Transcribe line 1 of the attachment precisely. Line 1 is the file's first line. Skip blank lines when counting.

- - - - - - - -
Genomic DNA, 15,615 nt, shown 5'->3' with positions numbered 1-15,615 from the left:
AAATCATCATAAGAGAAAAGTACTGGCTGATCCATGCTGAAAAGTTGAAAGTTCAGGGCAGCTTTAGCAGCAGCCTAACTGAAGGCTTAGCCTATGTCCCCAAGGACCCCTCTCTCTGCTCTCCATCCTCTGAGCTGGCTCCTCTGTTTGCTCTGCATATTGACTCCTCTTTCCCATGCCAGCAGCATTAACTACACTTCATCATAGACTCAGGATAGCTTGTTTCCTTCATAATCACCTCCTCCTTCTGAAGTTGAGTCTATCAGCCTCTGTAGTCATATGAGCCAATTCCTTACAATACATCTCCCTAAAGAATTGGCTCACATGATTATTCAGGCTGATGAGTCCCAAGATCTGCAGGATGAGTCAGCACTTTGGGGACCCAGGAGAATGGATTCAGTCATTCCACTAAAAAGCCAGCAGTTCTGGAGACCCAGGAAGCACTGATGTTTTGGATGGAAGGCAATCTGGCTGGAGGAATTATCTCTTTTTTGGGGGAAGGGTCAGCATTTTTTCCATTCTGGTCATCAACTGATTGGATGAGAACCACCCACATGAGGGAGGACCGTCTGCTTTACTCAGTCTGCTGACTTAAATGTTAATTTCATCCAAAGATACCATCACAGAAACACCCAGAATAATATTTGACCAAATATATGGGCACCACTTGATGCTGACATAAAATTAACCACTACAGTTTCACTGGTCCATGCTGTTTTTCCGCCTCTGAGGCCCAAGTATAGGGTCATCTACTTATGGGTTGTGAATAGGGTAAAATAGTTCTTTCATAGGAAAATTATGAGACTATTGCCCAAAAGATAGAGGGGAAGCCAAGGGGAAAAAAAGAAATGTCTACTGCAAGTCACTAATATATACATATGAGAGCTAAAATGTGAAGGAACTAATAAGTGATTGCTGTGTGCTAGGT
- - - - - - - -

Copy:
Genomic DNA, 15,615 nt, shown 5'->3' with positions numbered 1-15,615 from the left: